Ball believes the metaverse will extend beyond what’s currently offered on Fortnite, but sees it as a good demonstration of a ‘proto-Metaverse’ because of the socialisation and commercial activity happening on it. Epic Games CEO Tim Sweeney has seized on the metaverse narrative to raise additional funds for the company, but also to present himself in opposition to the existing tech industry. Instead of their closed ecosystems, he claims the metaverse will be an open and interoperable platform. As part of the effort to show contrast, Epic sued Apple over its App Store terms, but as the judge in the case noted, the company would see considerable gains if it got its way. It’s a reflection of a trend in the tech industry’s history where promises of openness and individual empowerment often give way to corporate interests, if it’s not just PR from the beginning.
In the broader gaming space, EA, Square Enix, Take Two, and Ubisoft are jumping on the bandwagon with recent positive statements about NFTs fuelled by the ridiculous amount of investor money being thrown at blockchain-based games. Some of these companies are considering making ‘play-to-earn’ games that bring the speculative mania of NFTs into games by incentivising players to keep playing for the chance to get valuable NFTs they can resell. In effect, gaming becomes their job because the virtual goods can yield ridiculous amounts of money. But the metaverse may do much more to change how people work.
A New Attack on Workers
The tech industry has a history of altering how people think about employment. In the 1980s, Silicon Valley companies were associated with a push for less hierarchical workplace structures, such as at companies like Apple, while in the aftermath of the recession it birthed the gig economy, which used the app-based delivery of services to misclassify workers as independent contractors, denying them the rights and benefits of employee status. The metaverse could alter things in several ways.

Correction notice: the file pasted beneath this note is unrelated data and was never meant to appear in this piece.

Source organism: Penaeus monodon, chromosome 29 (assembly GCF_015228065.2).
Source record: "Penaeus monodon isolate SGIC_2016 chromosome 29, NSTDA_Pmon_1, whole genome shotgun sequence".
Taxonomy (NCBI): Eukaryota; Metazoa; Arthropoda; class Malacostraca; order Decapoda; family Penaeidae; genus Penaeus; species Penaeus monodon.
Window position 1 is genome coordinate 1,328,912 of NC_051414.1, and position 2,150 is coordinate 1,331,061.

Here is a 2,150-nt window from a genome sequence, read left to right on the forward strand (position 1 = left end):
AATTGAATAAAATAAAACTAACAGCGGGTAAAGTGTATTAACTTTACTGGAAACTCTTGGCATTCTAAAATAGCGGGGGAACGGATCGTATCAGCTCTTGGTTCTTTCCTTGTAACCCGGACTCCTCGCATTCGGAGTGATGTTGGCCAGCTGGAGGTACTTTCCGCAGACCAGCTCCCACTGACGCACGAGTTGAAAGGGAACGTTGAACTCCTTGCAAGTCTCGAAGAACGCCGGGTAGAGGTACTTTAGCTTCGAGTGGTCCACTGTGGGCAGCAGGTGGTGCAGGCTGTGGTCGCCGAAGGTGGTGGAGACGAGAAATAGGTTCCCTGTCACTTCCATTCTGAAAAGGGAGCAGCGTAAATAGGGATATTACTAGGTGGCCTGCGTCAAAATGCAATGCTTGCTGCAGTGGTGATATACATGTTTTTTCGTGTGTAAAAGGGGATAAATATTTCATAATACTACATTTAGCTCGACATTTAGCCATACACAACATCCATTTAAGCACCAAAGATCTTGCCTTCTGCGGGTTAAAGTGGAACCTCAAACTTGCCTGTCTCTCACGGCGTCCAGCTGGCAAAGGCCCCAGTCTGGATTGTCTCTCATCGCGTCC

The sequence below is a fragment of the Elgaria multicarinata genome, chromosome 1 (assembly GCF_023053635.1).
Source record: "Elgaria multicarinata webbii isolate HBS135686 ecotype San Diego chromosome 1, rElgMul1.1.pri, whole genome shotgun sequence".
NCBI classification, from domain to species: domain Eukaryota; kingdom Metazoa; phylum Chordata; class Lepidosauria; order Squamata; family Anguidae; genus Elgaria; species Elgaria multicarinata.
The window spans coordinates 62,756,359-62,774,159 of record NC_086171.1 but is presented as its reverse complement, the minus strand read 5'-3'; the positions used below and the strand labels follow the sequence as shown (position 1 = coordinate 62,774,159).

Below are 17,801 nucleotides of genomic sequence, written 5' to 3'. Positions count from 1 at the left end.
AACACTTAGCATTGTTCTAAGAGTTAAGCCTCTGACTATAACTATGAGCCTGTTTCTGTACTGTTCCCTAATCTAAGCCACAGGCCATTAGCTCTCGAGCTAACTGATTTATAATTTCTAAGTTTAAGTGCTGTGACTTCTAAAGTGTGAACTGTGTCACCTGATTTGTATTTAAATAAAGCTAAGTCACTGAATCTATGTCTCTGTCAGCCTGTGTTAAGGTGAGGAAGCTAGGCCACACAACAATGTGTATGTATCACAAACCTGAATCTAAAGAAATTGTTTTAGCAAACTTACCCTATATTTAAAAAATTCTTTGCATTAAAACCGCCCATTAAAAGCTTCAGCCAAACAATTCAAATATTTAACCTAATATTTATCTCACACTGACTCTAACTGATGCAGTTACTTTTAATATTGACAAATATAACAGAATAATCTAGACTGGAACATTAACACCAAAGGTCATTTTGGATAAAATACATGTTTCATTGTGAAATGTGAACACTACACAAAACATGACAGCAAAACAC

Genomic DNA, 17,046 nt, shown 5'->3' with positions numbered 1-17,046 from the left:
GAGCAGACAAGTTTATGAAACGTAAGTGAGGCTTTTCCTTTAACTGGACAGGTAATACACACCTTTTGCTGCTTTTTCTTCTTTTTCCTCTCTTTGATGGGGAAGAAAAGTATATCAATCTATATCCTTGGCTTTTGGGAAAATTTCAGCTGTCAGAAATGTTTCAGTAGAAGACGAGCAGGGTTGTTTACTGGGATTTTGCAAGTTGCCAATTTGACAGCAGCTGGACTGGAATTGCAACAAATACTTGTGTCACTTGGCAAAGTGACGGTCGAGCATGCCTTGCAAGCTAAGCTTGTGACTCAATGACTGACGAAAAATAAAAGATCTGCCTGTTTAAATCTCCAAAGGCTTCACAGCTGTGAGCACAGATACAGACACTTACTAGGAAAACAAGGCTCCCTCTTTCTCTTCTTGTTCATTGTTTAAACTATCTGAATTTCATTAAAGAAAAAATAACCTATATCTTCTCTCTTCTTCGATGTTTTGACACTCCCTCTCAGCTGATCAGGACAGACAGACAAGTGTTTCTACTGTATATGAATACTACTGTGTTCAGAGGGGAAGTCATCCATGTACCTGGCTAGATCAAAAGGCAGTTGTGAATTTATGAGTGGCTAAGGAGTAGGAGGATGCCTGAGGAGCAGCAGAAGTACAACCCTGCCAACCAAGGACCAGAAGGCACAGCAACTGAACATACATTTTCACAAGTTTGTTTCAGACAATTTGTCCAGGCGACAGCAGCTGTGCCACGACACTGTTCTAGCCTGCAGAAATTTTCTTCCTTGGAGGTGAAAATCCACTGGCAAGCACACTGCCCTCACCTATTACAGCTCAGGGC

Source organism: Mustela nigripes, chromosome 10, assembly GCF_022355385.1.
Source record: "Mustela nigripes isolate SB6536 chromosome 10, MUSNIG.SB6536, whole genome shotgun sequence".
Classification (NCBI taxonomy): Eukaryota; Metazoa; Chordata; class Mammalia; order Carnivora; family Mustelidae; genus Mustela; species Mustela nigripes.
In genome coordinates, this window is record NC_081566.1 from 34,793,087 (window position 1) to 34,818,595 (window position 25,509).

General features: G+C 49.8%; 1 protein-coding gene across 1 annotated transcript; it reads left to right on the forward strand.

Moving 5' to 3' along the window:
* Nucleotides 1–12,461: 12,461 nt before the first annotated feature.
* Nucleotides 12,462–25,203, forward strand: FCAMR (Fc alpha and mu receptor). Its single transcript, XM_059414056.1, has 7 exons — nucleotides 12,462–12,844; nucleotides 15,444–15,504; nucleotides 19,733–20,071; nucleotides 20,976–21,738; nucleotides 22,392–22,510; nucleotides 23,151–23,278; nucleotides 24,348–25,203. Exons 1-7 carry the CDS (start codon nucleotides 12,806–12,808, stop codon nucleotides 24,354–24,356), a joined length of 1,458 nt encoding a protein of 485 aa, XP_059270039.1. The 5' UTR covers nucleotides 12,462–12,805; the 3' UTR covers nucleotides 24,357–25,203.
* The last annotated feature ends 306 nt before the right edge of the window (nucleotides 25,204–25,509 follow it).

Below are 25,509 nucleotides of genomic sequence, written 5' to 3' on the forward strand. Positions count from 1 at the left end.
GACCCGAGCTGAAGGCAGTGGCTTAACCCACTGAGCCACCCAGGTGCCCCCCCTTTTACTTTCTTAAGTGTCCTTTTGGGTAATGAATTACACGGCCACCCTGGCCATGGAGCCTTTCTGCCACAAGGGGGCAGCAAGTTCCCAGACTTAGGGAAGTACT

As the recent Microsoft announcements and Facebook’s own Horizon Workrooms demonstrate, applications for work are considered central to the metaverse, but why the sudden interest in virtual office environments? During the pandemic, many workforces, including those in tech, went remote to reduce the spread of Covid-19, but now many workers don’t want to go back. Employers deployed a whole range of software to track their employees since they weren’t in the office and metaverse applications would offer new and improved ways of doing that. If you can’t be in the physical office, you’ll be expected to be present in the virtual one—and monitored every minute you’re there.
But the transformation could be much more significant than an expansion of surveillance. Companies like Uber and Amazon not only rolled out algorithmic management systems through the 2010s to limit workers’ autonomy and increase production targets, but they also expanded the number of workers engaging in piece work through the gig economy and platforms like Mechanical Turk. Ball writes that the metaverse will be ‘the next great labour platform’, while Zuckerberg said it will give ‘people access to jobs and more places, no matter where they live’.